A family who meets the eligibility requirements may get TEA cash payments for up to 24 months. The 24 months do not have to be in a row. If you are a grandparent getting benefits for your grandchildren, benefits will be available for a longer period of time. Your case manager can explain this more fully.

 

Application Process

Your TEA application will be processed no later than 30 days after the county office receives it. If you are eligible, your cash payments will begin within the month your application is approved.

 

Eligibility

To qualify, you must meet the following conditions.

 

You must have a child under 18 years old who is related to and living with you. The relationship and age must be verified by birth certificate or other documents.

 

You must have or apply for Social Security numbers for all family members.

 

Parents younger than 18 must live in their parent’s home or in an adult-supervised home, except under limited conditions. They also must attend high school or a Vo-Tech school or get a GED.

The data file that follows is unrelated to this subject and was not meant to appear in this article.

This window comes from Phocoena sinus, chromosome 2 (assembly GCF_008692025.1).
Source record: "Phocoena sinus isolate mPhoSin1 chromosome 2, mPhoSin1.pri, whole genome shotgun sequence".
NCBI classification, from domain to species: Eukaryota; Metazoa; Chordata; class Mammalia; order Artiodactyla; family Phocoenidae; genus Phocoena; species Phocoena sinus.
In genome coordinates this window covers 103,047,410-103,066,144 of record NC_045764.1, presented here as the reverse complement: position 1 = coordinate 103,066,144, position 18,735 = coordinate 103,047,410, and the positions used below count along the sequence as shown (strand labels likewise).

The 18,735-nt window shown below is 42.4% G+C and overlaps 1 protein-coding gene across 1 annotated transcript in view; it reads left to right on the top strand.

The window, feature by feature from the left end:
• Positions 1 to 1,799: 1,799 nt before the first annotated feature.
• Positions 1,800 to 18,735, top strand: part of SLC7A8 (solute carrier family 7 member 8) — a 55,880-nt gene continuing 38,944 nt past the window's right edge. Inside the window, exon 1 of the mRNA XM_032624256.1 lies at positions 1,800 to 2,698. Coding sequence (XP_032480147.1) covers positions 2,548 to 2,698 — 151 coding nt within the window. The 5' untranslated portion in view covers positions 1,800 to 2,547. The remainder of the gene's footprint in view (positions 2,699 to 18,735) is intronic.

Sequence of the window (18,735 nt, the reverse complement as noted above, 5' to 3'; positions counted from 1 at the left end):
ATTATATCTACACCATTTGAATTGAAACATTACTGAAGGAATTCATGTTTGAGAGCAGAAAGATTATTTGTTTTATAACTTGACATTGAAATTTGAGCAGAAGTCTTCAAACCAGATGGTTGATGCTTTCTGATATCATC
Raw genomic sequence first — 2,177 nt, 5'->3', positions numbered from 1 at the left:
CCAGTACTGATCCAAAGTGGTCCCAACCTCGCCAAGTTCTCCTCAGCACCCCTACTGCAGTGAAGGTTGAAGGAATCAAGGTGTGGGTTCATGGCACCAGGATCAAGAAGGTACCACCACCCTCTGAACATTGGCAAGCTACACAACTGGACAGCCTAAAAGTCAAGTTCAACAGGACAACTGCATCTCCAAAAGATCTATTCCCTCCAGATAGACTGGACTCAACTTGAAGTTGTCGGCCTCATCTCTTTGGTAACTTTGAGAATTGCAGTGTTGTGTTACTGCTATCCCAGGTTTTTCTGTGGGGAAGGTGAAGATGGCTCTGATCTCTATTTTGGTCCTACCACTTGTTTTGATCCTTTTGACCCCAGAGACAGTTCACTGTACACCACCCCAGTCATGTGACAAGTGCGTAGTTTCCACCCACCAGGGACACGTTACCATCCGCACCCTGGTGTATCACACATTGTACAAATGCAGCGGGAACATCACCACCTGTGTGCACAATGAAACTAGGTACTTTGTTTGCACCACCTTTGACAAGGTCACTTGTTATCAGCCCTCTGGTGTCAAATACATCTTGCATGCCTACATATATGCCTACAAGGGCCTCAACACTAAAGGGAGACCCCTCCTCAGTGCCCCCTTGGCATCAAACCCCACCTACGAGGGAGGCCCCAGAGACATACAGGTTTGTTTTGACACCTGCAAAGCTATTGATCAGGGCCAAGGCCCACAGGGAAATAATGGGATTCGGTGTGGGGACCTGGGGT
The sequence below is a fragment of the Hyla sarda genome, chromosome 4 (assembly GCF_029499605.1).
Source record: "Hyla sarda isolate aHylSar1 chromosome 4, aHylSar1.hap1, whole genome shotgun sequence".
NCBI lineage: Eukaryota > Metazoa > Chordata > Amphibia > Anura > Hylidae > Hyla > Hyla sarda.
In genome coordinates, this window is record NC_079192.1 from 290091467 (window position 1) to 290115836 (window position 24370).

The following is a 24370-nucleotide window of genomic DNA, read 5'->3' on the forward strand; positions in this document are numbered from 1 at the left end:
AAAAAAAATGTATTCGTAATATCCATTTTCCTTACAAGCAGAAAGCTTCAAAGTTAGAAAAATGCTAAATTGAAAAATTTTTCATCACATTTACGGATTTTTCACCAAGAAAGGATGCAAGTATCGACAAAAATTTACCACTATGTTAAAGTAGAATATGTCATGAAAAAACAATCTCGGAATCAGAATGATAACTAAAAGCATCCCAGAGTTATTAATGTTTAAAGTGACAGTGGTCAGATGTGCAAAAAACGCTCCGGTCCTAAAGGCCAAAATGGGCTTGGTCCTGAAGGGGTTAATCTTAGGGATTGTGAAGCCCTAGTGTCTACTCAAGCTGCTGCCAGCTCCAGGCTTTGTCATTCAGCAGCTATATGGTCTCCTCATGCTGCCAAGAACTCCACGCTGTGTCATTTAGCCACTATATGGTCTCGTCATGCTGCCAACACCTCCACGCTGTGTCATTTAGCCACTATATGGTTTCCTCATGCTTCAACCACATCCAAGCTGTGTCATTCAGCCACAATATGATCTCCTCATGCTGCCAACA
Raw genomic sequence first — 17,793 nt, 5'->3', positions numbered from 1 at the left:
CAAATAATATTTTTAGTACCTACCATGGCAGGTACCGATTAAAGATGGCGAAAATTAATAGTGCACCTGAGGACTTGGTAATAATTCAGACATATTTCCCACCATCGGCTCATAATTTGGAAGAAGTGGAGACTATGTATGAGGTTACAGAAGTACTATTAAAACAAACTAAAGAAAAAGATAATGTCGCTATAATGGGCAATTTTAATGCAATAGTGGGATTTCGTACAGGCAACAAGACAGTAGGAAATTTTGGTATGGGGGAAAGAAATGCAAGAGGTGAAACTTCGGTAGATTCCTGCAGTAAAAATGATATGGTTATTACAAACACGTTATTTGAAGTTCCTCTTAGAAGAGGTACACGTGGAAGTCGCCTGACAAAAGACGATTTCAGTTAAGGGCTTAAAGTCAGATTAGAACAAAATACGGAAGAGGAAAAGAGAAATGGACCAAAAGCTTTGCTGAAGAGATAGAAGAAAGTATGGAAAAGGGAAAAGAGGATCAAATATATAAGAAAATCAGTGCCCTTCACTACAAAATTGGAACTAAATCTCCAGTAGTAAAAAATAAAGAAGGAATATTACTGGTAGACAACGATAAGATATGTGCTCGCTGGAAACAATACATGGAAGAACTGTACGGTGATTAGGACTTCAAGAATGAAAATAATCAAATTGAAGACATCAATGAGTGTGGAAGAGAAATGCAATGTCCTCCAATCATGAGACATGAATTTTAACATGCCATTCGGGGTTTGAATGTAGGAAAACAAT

You must be a United States citizen or an alien lawfully admitted under certain criteria.

 

The family must currently live in Arkansas with the intent to stay in Arkansas.

 

You can receive help for up to 24 months. There is no time limit if you are seeking cash assistance for someone else’s children, such as a grandchild.

 

You can have some income, including earnings, and still be eligible to receive help. The family’s total countable income must be less the state’s standard.

 

Your Rights

  • to have your application processed timely
  • to be advised in writing of your work requirements
  • to be advised in writing of any changes in your benefit amount
  • to be treated courteously and with respect
  • to appeal any adverse action taken on your case and receive an Administrative Hearing

 

Your Responsibilities

  • to attend all interviews your case manager schedules for you
  • to fulfill all the requirements of your Personal Responsibility Agreement and Employment Plan
  • to contact your case manager within 10 days of any changes that affect your participation
  • to work toward achieving self-sufficiency before your time-limited assistance ends

 

Allowable Work Activities

TEA parents must pursue work activity described in their employment plans for a minimum number of hours per week.

 

Allowable activities include:

  • unsubsidized employment
  • subsidized employment (private or public)
  • micro-enterprise (self-employment)
  • on-the-job training
  • job search and job readiness
  • work experience